California passed the Equal Pay Act in 1949 in hopes of closing the wage gap between men and women. Unfortunately, the original law had significant loopholes. To strengthen the Equal Pay Act, California enacted the Fair Pay Act in 2015. This law, along with additional changes that came after it, significantly improved the chances of success for Californians pursuing wage and hour claims against their employers. Our experienced California employment lawyers can help navigate this issue for you. Contact us today for more information. Who Does the Equal Pay Act Protect? The California Equal Pay Act prohibits employers from paying some workers less than employees of the opposite sex “for substantially similar work, when viewed as a composite of skill, effort, and responsibility, and performed under similar working conditions.” Though the law is gender-neutral, it was written to prevent employers from paying men more than women. As amended, the Equal Pay Act now similarly protects employees of other races and ethnicities from being paid less than their coworkers for substantially similar work. Both provisions apply to public and private employers. What Protections Does the Updated California Equal Pay Act Provide? Current California compensation laws provide strong tools for leveling the playing field. Fair Pay Act The Fair Pay Act closed loopholes in the original act that made it difficult for women to successfully sue their employers. For example, it changed the Equal Pay Act definition so that it covers “substantially similar work” instead of “equal work.” This makes clear that what matters is the nature of the work, not the job title. Under the current law, workers also do not need to compare themselves to others located in the exact same establishment. That means you can see if the women in your factory make the same amount as the men in the factory across town that the same company owns. To provide a way to evaluate wage differences, the law now requires employers to keep wage and wage scale records for three years instead of two. Finally, employees no longer need to prove that the employer had a discriminatory intent. Instead, the burden is on the employer to explain why it is paying the employee less than other employees of different sex, race, or ethnicity. California Labor Code § 432.3 California Labor Code § 432.3 provides new leverage during salary negotiations. Specifically, it: Bars employers from asking about your prior salary; and Requires employers to provide pay scales (wage ranges) upon reasonable request. These rules prevent your boss from making your new salary artificially low because your old one was based on discriminatory standards. Can an Employer Ever Justify Unequal Wage Rates? An employer can justify paying some employees less if the wage difference is based on one or more of the following: A seniority system, A merit system, A system that measures earnings by production quantity or quality, or A bona fide factor other than sex, race, or ethnicity (e.g. education, training, or experience). The difference also must relate to the job and be consistent with a business necessity. If another business practice would achieve the same business goal without producing a wage difference, it is not a business necessity. Finally, the justification has to be reasonable and account for the entire salary difference. Can I Compare Wages with My Coworkers? Yes. Your employer cannot discipline you for disclosing how much you make or talking to coworkers about their wages. Can My Boss Retaliate Against Me for Talking to Coworkers or Filing a Complaint? No. The Equal Pay Act expressly prohibits retaliation. What If I Have Questions? Ottinger Employment Lawyers can help you figure out if you have a California Equal Pay Act claim. For over twenty years, we have represented everyone from sanitation workers to rock stars in compensation disputes. Let us pursue the fair compensation you deserve. Contact us today to get started!
The Fair Employment and Housing Act (FEHA) is the primary law that protects California employees from workplace discrimination, harassment, and retaliation. And thanks to a fairly recent revision to the law, employees now have more time to file a FEHA complaint. For help, or questions about how the FEHA affects you in the workplace, contact the team at Ottinger Employment Lawyers for more information today. What Is FEHA? FEHA prohibits discrimination in the workplace based on a person’s Race, Religious creed, Color, National origin, Ancestry, Physical disability, Mental disability, Medical condition, Genetic information, Marital status, Sex, Gender, Gender identity, Gender expression, Age, Sexual orientation, or Veteran or military status. Unlike federal law, which offers piecemeal protection for specific groups (e.g. the Americans with Disabilities Act prohibits workplace discrimination based on a mental or physical disability), the California FEHA protection extends to just about all California workers. Specifically, FEHA makes it illegal for an employer to discriminate based on any of the protected categories listed above: Refusing to hire someone for a job or training program; Firing an employee from a job or training program; or Providing unequal compensation or terms, conditions, or privileges of employment. Labor unions and employment agencies also are barred from discriminating based on these factors. What Is the FEHA Statute of Limitations? The statute of limitations is the length of time you have to file an administrative claim or lawsuit. For a California FEHA employment discrimination claim, the statute of limitations used to be one year. However, Assembly Bill (AB) 9 extended the time period for filing a FEHA complaint to three years. But it only applies to employment discrimination that happened after January 1, 2020. It does not revive expired claims. FEHA Claims Process The first step in making an employment discrimination claim against your employer is to file a complaint with the California Department of Fair Employment and Housing (DFEH). At that point, you can opt to have DFEH investigate your claim or ask DFEH to issue a right-to-sue notice. It’s best to request a right-to-sue notice only if you have an experienced employment attorney to help you file a lawsuit. How the AB 9 Extension Impacted the FEHA Statute of Limitations The impact of the AB 9 extension was to give employees three years to file employment discrimination claims in the DFEH. Once the DFEH issues a right-to-sue letter, the employee has another year to file a lawsuit. So the AB 9 extension effectively extended the statute of limitations to over four years. Recovery Options on a California FEHA Employment Discrimination Claim The purpose of filing a lawsuit based on California anti-discrimination laws is to seek compensation for the economic and non-economic damages you suffered because of your employer’s actions. Economic damages restore measurable financial losses such as: Unpaid past wages, Lost future wages, Lost benefits, and Job search costs. These damages are intended to cover your actual and out-of-pocket losses. Noneconomic damages compensate you for the more subjective hardships that result from employment discrimination, such as: Emotional distress, Anxiety, Loss of enjoyment of life, and Post-traumatic stress. A court sometimes will also award punitive damages to punish an employer for particularly malicious discrimination and to deter them from doing the same thing in the future. Next Steps for Those Who Still Have Time to File Some people who have been discriminated against, harassed, or retaliated against at work need time to process what has happened and end up missing the one-year statute of limitations to file a claim. That was part of the rationale for extending the limitation period to three years. If you are one of these people, but you’re still within the three-year window, you should seek help from a seasoned employment attorney. At Ottinger Employment Lawyers, employment law is all we do. We focus on client happiness and results. Schedule a consultation today to see how we can help you through this challenging time.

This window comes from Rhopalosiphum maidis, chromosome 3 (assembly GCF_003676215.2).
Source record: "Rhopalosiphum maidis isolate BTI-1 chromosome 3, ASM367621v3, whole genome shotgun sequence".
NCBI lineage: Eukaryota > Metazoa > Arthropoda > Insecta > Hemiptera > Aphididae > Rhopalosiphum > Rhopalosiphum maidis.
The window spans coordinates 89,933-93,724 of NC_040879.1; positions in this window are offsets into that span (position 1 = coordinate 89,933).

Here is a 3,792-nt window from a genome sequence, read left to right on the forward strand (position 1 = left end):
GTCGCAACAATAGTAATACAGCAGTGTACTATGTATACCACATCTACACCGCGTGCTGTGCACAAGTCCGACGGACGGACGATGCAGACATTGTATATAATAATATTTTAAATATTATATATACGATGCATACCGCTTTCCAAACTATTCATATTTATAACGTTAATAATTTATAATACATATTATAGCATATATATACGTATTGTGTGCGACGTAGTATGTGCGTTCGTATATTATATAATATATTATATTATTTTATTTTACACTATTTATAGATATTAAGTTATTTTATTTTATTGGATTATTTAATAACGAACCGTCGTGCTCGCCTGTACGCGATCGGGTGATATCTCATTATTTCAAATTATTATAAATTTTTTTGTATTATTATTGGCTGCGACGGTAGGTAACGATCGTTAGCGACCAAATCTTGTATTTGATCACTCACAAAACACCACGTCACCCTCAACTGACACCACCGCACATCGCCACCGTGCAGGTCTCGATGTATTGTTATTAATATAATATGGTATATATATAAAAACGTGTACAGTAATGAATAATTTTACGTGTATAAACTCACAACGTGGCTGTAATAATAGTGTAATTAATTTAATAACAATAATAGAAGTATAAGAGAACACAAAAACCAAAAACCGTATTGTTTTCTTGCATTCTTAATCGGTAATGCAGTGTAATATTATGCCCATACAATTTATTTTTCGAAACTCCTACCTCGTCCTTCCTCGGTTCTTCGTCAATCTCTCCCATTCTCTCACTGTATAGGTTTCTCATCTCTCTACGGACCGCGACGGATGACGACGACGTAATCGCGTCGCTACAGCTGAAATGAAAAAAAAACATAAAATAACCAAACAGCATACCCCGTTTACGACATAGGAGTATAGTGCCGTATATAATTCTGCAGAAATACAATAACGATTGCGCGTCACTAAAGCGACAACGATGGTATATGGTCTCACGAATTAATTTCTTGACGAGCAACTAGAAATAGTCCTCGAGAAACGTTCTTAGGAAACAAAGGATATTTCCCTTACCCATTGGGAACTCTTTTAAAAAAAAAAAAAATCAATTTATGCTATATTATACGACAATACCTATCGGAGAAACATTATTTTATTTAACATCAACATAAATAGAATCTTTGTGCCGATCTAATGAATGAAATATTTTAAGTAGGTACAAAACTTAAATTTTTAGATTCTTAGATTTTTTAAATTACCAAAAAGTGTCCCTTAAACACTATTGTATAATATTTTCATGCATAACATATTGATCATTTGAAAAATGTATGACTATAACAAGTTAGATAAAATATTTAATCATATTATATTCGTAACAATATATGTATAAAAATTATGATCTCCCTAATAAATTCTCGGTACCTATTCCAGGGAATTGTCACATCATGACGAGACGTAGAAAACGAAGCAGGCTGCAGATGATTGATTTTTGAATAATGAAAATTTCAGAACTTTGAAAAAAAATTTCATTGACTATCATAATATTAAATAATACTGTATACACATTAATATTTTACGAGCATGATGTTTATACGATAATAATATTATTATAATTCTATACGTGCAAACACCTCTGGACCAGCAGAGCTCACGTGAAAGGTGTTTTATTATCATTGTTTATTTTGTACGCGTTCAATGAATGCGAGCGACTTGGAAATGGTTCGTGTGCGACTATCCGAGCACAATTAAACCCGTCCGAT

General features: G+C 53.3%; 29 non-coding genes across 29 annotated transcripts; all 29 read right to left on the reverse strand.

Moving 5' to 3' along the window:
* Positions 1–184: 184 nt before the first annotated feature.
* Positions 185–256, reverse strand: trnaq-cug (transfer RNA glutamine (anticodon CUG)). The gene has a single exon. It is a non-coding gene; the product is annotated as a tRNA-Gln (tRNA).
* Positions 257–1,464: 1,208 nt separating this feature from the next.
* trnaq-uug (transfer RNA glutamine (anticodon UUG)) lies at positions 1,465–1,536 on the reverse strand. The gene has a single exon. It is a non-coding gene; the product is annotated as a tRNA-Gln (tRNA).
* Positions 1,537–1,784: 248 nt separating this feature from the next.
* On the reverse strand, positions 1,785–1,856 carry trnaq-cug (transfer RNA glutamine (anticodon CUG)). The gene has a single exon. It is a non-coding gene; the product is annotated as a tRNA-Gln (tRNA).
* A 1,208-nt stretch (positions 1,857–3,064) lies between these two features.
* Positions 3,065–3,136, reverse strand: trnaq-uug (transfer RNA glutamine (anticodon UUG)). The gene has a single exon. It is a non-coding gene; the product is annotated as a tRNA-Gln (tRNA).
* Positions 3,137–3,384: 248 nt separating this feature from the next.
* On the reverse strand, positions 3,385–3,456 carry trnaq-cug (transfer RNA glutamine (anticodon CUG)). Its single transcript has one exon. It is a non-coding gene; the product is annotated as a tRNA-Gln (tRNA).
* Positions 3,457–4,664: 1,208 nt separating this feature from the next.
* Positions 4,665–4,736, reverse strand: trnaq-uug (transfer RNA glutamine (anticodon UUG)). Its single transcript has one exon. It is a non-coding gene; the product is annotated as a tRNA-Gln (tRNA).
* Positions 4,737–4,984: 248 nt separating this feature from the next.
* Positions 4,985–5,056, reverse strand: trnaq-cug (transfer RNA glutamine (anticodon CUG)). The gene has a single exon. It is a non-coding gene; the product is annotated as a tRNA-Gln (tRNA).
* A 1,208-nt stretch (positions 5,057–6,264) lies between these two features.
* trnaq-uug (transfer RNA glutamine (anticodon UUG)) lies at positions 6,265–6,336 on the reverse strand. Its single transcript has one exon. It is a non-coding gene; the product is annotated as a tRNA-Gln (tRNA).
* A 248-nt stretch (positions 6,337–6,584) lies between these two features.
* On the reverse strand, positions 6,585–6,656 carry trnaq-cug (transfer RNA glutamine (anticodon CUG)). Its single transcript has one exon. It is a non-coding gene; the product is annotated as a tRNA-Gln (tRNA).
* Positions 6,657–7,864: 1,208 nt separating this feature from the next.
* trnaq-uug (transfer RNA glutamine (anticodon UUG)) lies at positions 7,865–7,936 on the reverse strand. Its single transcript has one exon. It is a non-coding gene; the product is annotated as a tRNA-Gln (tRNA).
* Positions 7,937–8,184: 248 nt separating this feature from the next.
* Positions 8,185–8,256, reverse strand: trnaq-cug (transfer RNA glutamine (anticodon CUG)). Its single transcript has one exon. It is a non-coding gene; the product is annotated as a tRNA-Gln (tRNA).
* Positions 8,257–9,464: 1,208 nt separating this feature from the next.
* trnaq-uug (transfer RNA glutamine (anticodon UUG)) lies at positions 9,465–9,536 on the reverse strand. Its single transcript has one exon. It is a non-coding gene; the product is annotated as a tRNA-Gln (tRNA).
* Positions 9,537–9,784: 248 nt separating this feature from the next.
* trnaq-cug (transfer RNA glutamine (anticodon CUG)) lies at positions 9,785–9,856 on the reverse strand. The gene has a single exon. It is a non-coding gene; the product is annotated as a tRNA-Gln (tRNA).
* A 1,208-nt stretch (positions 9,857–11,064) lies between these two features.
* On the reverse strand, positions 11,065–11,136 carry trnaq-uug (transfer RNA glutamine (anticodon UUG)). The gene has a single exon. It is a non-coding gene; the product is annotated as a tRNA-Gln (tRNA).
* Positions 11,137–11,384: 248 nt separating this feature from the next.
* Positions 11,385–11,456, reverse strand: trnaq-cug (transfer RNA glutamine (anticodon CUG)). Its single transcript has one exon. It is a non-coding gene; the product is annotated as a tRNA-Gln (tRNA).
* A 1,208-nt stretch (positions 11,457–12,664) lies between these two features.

With so many people now working from home, it’s understandable to wonder how much of our remote work employers can monitor—and, of course, whether any privacy laws protect against electronic monitoring. The experienced attorneys at Ottinger Employment Lawyers are here to help guide you. Contact us for more information today. What Is Electronic Monitoring? Electronic monitoring means collecting information about employee communications and activities via computer, telephone, webcam, microphone, etc. It’s a way to conduct workplace surveillance of activities that a supervisor cannot directly see or hear. How Does Electronic Monitoring Work? Companies can electronically monitor their employees in numerous ways. If you have a work-issued computer, your boss can access your keystroke data, how much time you spend idle, webcam data, and your microphone. Some monitoring programs even take regular snapshots of your screen without your knowledge. Having a corporate internet connection allows the company to see what websites you visit and all your emails. Unfortunately, if you also use the connection to check private email, websites, or social media accounts, your employer may be able to view those as well. How about all those handy collaboration tools you use like Slack, Google Meet, and Microsoft Teams? They, too, are owned by your employer, so they can access the content. Your company may also be recording your video conferences on Zoom and Microsoft Teams. Watch out for that company-issued phone too. All your GPS data can be tracked. Why Do Companies Conduct Electronic Monitoring of Employees in the Workplace? The primary justifications employers use for having a workplace monitoring policy are security and productivity. Automated employee monitoring programs can catch cybersecurity errors or attempts by employees to steal sensitive information. But they pick up lots of private data in the meantime. Likewise, keystroke tracking and surreptitious screenshots can be used to highlight which employees are lagging. The problem is that while companies say they use this information to encourage employees to boost productivity, they also can use it for disciplinary reasons. Are There Any Laws that Protect Employee Privacy? Yes, but they provide minimal privacy protection. The Electronic Communications Privacy Act of 1986 (ECPA) prohibits employers from intentionally intercepting their employees’ oral, wire, and electronic communications. But the law makes exceptions where the employee consents or where the employer can show a legitimate business reason for monitoring oral and electronic communications. In general, workers should not expect much privacy when it comes to workplace communications—especially when using employer-issued computers, phones, and networks. Some states have gone a step further in addressing electronic monitoring in the workplace. For example, California already prohibits the recording of confidential audio communications without the consent of the person being recorded. On January 1, 2023, the California Privacy Rights Act (CPRA), which amends the California Consumer Privacy Act, will go into effect. This workplace privacy law requires employers to provide a notice to employees of the categories of sensitive personal information that will be collected and the purpose for doing so. In New York, an amendment to the state’s Civil Rights Law that goes into effect on May 7, 2022, requires New York employers to provide notice to their employees that telephone, email, and internet usage data will be monitored and to obtain the employee’s written acknowledgment that they received the notice. Do These Laws Protect Me If My Company Is in Another State? Whether electronic monitoring laws in your state protect you if your employer is in another state depends on a lot of factors. If you have concerns, it’s best to ask your employer about their policy. Contact Ottinger Employment Lawyers to Learn More About Your Privacy Rights If you live or work in California or New York, Ottinger Employer Lawyers can provide guidance on your rights. Our boutique practice focuses solely on employment law. We can advise you regarding your electronic monitoring concerns while working from home. Call us today or contact us online to schedule a consultation with one of our experienced employment attorneys.